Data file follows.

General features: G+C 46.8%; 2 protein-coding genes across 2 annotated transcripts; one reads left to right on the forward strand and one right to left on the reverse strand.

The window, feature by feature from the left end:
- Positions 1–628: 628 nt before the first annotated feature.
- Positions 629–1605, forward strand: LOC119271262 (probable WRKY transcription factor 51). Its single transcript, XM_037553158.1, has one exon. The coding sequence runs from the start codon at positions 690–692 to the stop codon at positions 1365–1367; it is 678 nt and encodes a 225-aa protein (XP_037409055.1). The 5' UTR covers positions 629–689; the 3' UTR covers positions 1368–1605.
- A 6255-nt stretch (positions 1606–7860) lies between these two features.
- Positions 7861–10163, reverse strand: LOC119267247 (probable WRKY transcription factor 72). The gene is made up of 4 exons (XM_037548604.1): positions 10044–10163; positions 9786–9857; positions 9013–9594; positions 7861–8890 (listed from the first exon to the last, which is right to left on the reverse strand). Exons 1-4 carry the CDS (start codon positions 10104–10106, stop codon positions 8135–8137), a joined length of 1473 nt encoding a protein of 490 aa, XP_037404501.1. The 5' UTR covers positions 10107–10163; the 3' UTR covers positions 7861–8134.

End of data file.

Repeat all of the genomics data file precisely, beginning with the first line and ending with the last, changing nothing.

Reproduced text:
General features: G+C 46.8%; 2 protein-coding genes across 2 annotated transcripts; one reads left to right on the forward strand and one right to left on the reverse strand.

The window, feature by feature from the left end:
- Positions 1–628: 628 nt before the first annotated feature.
- Positions 629–1605, forward strand: LOC119271262 (probable WRKY transcription factor 51). Its single transcript, XM_037553158.1, has one exon. The coding sequence runs from the start codon at positions 690–692 to the stop codon at positions 1365–1367; it is 678 nt and encodes a 225-aa protein (XP_037409055.1). The 5' UTR covers positions 629–689; the 3' UTR covers positions 1368–1605.
- A 6255-nt stretch (positions 1606–7860) lies between these two features.
- Positions 7861–10163, reverse strand: LOC119267247 (probable WRKY transcription factor 72). The gene is made up of 4 exons (XM_037548604.1): positions 10044–10163; positions 9786–9857; positions 9013–9594; positions 7861–8890 (listed from the first exon to the last, which is right to left on the reverse strand). Exons 1-4 carry the CDS (start codon positions 10104–10106, stop codon positions 8135–8137), a joined length of 1473 nt encoding a protein of 490 aa, XP_037404501.1. The 5' UTR covers positions 10107–10163; the 3' UTR covers positions 7861–8134.